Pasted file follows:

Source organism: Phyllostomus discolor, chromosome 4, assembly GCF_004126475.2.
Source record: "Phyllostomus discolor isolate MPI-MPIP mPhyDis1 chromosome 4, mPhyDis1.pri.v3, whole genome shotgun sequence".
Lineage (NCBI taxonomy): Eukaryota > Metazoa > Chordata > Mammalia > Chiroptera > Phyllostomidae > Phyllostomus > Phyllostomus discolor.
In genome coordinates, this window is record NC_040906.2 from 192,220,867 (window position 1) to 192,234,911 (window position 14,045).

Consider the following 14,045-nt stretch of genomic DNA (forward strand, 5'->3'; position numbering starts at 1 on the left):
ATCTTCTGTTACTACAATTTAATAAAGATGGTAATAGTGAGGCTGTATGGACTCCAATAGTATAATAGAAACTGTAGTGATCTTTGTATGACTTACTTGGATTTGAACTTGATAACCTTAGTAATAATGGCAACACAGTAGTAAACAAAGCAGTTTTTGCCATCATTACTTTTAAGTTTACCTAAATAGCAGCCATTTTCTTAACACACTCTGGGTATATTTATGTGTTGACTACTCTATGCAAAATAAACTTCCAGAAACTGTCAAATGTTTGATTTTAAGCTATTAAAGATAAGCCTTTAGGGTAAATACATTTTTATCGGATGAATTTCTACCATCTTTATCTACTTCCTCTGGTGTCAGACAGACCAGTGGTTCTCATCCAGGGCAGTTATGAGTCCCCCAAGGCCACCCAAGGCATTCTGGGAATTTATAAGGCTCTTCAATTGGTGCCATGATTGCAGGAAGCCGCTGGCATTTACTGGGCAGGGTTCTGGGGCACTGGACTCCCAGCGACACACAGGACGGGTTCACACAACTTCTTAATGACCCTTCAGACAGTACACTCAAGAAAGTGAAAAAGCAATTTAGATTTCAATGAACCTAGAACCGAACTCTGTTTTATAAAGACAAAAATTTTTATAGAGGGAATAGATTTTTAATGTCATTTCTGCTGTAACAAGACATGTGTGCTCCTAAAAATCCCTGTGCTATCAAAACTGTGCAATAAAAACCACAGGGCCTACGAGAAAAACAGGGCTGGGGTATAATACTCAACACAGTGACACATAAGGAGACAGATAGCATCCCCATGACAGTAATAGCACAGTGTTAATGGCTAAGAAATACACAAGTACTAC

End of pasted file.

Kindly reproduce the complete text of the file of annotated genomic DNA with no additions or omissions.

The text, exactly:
Source organism: Phyllostomus discolor, chromosome 4, assembly GCF_004126475.2.
Source record: "Phyllostomus discolor isolate MPI-MPIP mPhyDis1 chromosome 4, mPhyDis1.pri.v3, whole genome shotgun sequence".
Lineage (NCBI taxonomy): Eukaryota > Metazoa > Chordata > Mammalia > Chiroptera > Phyllostomidae > Phyllostomus > Phyllostomus discolor.
In genome coordinates, this window is record NC_040906.2 from 192,220,867 (window position 1) to 192,234,911 (window position 14,045).

Consider the following 14,045-nt stretch of genomic DNA (forward strand, 5'->3'; position numbering starts at 1 on the left):
ATCTTCTGTTACTACAATTTAATAAAGATGGTAATAGTGAGGCTGTATGGACTCCAATAGTATAATAGAAACTGTAGTGATCTTTGTATGACTTACTTGGATTTGAACTTGATAACCTTAGTAATAATGGCAACACAGTAGTAAACAAAGCAGTTTTTGCCATCATTACTTTTAAGTTTACCTAAATAGCAGCCATTTTCTTAACACACTCTGGGTATATTTATGTGTTGACTACTCTATGCAAAATAAACTTCCAGAAACTGTCAAATGTTTGATTTTAAGCTATTAAAGATAAGCCTTTAGGGTAAATACATTTTTATCGGATGAATTTCTACCATCTTTATCTACTTCCTCTGGTGTCAGACAGACCAGTGGTTCTCATCCAGGGCAGTTATGAGTCCCCCAAGGCCACCCAAGGCATTCTGGGAATTTATAAGGCTCTTCAATTGGTGCCATGATTGCAGGAAGCCGCTGGCATTTACTGGGCAGGGTTCTGGGGCACTGGACTCCCAGCGACACACAGGACGGGTTCACACAACTTCTTAATGACCCTTCAGACAGTACACTCAAGAAAGTGAAAAAGCAATTTAGATTTCAATGAACCTAGAACCGAACTCTGTTTTATAAAGACAAAAATTTTTATAGAGGGAATAGATTTTTAATGTCATTTCTGCTGTAACAAGACATGTGTGCTCCTAAAAATCCCTGTGCTATCAAAACTGTGCAATAAAAACCACAGGGCCTACGAGAAAAACAGGGCTGGGGTATAATACTCAACACAGTGACACATAAGGAGACAGATAGCATCCCCATGACAGTAATAGCACAGTGTTAATGGCTAAGAAATACACAAGTACTAC